Stable Distributions: Generalised CLT and Series Representation Theorem

This is a continuation of the previous post that can be found here. We discuss the Generalised CLT in this post. We give a sloppy proof of the theorem. Then we end with a series representation theorem for the Stable distributions.

The Generalised Central Limit Theorem

Theorem 9: {X_1,X_2,\ldots} are iid symmetric random variables with {P(X_1>\lambda) \sim k\lambda^{-\alpha}} as {\lambda \rightarrow\infty} for some {k>0} and {\alpha \in (0,2)}. Then

\displaystyle \frac{X_1+X_2+\cdots+X_n}{n^{1/\alpha}} \stackrel{d}{\rightarrow} Y

where {Y\sim S\alpha S} with appropiate constants.`

Motivation for proof: Recall the proof of usual CLT. We assume {X_i} are iid random variables mean {0} and variance {\sigma^2} and characteristic function {\phi}. We use the fact that under finite variance assumption we have

\displaystyle \frac{1-\phi(t)}{t^2} \rightarrow \frac{\sigma^2}{2}

and hence using this we get

\displaystyle \begin{aligned} E\left[e^{i\frac{t}{\sqrt{n}}(X_1+X_2+\cdots+X_n)}\right] = \left[E\left(e^{i\frac{t}{\sqrt{n}}X_1}\right)\right]^n & = \left[\phi\left(\frac{t}{\sqrt{n}}\right)\right]^n \\ & = \left[1-\left(1-\phi\left(\frac{t}{\sqrt{n}}\right)\right)\right]^n \\ & \rightarrow \exp(-t^2\sigma^2/2) \end{aligned}

We will this idea in our proof. We will leave some of the technical details of the proof. The proof presented here is not rigourous. We primarily focus on the methodology and tricks used in the proof.

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Stable Distributions: Properties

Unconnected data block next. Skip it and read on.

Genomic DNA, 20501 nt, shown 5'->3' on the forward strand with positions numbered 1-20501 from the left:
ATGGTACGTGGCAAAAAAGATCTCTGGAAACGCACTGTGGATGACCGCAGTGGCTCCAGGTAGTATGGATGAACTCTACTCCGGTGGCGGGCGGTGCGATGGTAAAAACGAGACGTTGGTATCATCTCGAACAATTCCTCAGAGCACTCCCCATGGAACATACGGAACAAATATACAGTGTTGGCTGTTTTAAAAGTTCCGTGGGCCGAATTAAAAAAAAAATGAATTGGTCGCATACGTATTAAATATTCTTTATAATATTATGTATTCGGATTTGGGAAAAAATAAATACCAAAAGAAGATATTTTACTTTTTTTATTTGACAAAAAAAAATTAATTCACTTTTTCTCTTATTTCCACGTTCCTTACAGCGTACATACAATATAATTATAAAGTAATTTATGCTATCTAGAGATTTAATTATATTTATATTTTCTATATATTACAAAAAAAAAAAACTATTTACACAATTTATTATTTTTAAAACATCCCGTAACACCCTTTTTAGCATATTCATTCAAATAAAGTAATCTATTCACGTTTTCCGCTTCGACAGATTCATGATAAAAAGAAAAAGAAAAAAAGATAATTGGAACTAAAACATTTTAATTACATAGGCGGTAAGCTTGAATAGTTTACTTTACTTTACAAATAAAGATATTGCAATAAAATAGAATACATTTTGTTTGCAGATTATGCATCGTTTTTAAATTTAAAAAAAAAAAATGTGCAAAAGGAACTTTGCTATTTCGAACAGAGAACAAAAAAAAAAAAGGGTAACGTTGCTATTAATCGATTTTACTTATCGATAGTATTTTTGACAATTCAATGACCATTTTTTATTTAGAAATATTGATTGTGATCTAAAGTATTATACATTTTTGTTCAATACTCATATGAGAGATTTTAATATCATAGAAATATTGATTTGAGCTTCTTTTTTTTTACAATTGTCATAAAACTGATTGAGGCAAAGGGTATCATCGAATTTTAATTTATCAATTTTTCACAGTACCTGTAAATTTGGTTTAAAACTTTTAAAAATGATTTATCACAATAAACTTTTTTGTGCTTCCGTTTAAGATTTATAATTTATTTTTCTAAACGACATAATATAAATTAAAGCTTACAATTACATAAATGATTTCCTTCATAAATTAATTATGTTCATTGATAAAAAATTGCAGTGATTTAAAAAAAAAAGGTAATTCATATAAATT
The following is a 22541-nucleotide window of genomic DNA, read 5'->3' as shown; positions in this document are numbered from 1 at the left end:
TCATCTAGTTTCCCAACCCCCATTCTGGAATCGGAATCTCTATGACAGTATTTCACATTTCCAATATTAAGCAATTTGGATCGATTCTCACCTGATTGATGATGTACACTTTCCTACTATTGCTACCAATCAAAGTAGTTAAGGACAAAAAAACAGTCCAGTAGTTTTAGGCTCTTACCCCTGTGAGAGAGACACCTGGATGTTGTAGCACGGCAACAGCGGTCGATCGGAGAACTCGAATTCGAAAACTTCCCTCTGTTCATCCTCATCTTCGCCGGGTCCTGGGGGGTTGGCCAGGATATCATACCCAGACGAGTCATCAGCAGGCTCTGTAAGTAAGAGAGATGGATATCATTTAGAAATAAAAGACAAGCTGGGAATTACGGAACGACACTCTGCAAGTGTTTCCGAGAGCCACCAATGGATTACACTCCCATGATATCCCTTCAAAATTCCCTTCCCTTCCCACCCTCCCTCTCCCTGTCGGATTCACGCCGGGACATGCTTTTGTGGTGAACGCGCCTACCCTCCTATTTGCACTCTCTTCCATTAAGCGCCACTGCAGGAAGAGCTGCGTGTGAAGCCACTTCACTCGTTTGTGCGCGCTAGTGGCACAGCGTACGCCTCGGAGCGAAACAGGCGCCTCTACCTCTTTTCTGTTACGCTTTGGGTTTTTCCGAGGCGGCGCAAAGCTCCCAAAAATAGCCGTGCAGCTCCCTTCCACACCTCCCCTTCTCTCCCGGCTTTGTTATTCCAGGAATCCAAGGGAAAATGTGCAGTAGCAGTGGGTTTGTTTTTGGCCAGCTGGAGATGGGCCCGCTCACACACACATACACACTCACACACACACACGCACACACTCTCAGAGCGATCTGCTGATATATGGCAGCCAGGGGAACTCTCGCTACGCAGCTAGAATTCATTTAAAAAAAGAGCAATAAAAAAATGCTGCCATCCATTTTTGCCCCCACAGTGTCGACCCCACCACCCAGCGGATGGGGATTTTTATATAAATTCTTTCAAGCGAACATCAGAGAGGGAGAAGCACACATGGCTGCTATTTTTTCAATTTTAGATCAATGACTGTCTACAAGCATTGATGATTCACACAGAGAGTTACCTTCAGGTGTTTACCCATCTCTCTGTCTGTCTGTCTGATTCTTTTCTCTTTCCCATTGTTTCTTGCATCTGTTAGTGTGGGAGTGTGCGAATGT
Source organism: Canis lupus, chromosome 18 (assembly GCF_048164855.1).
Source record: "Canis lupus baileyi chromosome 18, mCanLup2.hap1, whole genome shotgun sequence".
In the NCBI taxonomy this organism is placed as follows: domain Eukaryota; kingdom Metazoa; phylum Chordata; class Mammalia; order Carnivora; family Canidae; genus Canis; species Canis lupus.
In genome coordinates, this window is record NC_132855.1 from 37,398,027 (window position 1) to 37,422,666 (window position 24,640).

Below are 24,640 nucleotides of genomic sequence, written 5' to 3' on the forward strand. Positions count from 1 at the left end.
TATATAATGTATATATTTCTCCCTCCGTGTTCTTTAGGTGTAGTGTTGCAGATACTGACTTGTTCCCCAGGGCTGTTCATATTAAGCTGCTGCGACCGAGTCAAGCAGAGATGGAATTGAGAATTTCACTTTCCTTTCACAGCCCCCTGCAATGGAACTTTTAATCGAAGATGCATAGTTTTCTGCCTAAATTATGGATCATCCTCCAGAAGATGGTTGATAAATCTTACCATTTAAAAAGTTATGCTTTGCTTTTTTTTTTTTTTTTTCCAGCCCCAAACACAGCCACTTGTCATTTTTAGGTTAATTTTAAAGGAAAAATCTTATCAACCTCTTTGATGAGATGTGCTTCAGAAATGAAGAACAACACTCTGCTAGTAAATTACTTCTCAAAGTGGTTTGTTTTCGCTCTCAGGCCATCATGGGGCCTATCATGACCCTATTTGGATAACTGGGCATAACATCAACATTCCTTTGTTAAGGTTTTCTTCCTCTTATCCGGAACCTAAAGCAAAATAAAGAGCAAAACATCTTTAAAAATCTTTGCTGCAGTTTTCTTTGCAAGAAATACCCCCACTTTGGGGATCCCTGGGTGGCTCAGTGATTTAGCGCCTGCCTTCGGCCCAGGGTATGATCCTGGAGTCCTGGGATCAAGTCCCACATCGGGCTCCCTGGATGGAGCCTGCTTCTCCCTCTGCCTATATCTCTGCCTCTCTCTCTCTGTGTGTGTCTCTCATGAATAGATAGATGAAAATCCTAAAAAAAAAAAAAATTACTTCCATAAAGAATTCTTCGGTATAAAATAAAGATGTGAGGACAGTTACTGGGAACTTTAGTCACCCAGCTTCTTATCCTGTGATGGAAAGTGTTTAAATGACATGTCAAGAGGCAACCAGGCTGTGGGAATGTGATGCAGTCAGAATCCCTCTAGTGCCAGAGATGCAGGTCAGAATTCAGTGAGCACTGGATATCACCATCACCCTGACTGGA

This is a continuation of the previous post that can be found here. We will discuss some of the properties of the Stable distributions in this post.

Theorem 2. Y is the limit of \displaystyle\frac{X_1+X_2+\cdots+X_n-b_n}{a_n} for some iid sequence X_i and sequence a_n >0 and b_n if and only if Y has a stable law.

Remark: This kind of explains why Stable laws are called Stable!

Proof: The if part follows by taking X_i to be stable itself. We focus on the only if part.

Let \displaystyle Z_n=\frac{X_1+X_2+\cdots+X_n-b_n}{a_n}. Fix a k\in \mathbb{N}. Let

\displaystyle S_n^{j}= \sum_{i=1}^n X_{(j-1)n+i}= X_{(j-1)n+1}+X_{(j-1)n+2}+\cdots+X_{jn} \ \ \mbox{for} \ (1\le j \le k)

Now consider Z_{nk}. Observe that

\displaystyle Z_{nk} = \frac{S_n^1+S_n^2+\cdots+S_n^k-b_{nk}}{a_{nk}}

\displaystyle \implies \frac{a_{nk}Z_{nk}}{a_n} = \frac{S_n^1-b_n}{a_n}+\frac{S_n^2-b_n}{a_n}+\cdots+\frac{S_n^k-b_n}{a_n}+\frac{kb_n-b_{nk}}{a_n}

As n\to \infty,

\displaystyle \frac{S_n^1-b_n}{a_n}+\frac{S_n^2-b_n}{a_n}+\cdots+\frac{S_n^k-b_n}{a_n} \stackrel{d}{\to} Y_1+Y_2+\cdots+Y_k

where Y_i‘s are iid copies of Y. Let Z_{nk}=W_n and let

\displaystyle \begin{aligned} W_n' & :=\frac{a_{nk}Z_{nk}}{a_n}-\frac{kb_n-b_{nk}}{a_n} \\ & = \alpha_nW_n+\beta_n \end{aligned}

where \displaystyle\alpha_n:=\frac{a_{nk}}{a_n} and \displaystyle\beta_n:=-\frac{kb_n-b_{nk}}{a_n}.

Now W_n \stackrel{d}{\to} Y. and W_n'\stackrel{d}{\to} Y_1+Y_2+\cdots+Y_k. If we can show that \alpha_n \to \alpha and \beta_n \to \beta, then this will ensure

\alpha Y+\beta \stackrel{d}{=} Y_1+Y_2+\cdots+Y_k

Note that \alpha and \beta depends only on k. Hence the law of Y is stable.

\square

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